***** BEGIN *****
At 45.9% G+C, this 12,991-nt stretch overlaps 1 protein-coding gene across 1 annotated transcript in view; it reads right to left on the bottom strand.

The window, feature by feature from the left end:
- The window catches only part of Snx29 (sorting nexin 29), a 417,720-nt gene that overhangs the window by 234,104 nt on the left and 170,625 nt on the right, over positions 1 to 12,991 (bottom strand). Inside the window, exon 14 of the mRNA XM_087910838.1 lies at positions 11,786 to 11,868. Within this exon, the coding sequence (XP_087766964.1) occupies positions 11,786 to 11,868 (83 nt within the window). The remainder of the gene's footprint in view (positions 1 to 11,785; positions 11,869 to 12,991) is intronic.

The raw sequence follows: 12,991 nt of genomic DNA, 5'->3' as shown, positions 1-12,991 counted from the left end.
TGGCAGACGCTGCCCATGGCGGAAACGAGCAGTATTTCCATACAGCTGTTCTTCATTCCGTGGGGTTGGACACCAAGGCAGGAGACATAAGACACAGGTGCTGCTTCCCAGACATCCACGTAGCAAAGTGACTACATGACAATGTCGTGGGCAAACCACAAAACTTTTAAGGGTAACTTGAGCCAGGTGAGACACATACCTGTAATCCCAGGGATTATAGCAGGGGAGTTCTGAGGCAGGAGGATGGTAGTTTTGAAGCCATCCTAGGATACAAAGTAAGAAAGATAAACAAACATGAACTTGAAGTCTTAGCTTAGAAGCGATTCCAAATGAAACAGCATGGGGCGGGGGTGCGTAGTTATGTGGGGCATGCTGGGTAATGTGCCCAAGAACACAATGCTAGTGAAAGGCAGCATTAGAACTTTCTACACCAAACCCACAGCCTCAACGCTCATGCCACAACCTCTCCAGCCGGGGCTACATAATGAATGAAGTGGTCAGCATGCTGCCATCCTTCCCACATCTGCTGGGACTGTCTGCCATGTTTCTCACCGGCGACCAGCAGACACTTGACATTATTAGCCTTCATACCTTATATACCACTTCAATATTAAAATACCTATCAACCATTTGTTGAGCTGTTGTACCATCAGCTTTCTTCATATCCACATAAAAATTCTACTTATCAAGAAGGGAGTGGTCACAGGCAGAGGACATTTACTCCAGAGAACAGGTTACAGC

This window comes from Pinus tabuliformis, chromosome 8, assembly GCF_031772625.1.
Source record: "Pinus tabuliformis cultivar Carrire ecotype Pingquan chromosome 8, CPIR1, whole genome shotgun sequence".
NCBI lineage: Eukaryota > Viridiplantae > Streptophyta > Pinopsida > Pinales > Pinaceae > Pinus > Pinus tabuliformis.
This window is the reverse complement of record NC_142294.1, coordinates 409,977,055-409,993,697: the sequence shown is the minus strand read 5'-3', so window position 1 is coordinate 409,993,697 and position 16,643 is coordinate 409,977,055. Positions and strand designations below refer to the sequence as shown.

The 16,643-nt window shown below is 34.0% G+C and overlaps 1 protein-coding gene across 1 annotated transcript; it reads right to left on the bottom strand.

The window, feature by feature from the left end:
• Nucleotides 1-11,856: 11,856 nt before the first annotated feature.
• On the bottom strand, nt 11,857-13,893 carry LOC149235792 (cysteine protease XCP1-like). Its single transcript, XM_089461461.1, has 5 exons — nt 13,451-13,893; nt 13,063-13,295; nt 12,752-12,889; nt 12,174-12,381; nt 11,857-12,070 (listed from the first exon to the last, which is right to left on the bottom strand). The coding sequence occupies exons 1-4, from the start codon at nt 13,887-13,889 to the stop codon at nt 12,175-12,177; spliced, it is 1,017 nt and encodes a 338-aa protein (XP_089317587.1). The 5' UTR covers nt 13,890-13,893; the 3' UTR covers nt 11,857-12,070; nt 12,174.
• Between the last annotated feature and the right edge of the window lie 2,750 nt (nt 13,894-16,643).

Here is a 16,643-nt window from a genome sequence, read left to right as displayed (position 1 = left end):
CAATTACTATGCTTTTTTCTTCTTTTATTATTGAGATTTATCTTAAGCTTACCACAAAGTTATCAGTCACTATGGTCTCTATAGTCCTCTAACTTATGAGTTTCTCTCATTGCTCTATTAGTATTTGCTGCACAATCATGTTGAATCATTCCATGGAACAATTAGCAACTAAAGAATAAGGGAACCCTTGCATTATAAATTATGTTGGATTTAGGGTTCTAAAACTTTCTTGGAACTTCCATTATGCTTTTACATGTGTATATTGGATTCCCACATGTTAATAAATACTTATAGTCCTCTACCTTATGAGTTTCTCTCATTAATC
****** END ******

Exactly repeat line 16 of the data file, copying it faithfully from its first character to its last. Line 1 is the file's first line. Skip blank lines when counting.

CAATTACTATGCTTTTTTCTTCTTTTATTATTGAGATTTATCTTAAGCTTACCACAAAGTTATCAGTCACTATGGTCTCTATAGTCCTCTAACTTATGAGTTTCTCTCATTGCTCTATTAGTATTTGCTGCACAATCATGTTGAATCATTCCATGGAACAATTAGCAACTAAAGAATAAGGGAACCCTTGCATTATAAATTATGTTGGATTTAGGGTTCTAAAACTTTCTTGGAACTTCCATTATGCTTTTACATGTGTATATTGGATTCCCACATGTTAATAAATACTTATAGTCCTCTACCTTATGAGTTTCTCTCATTAATC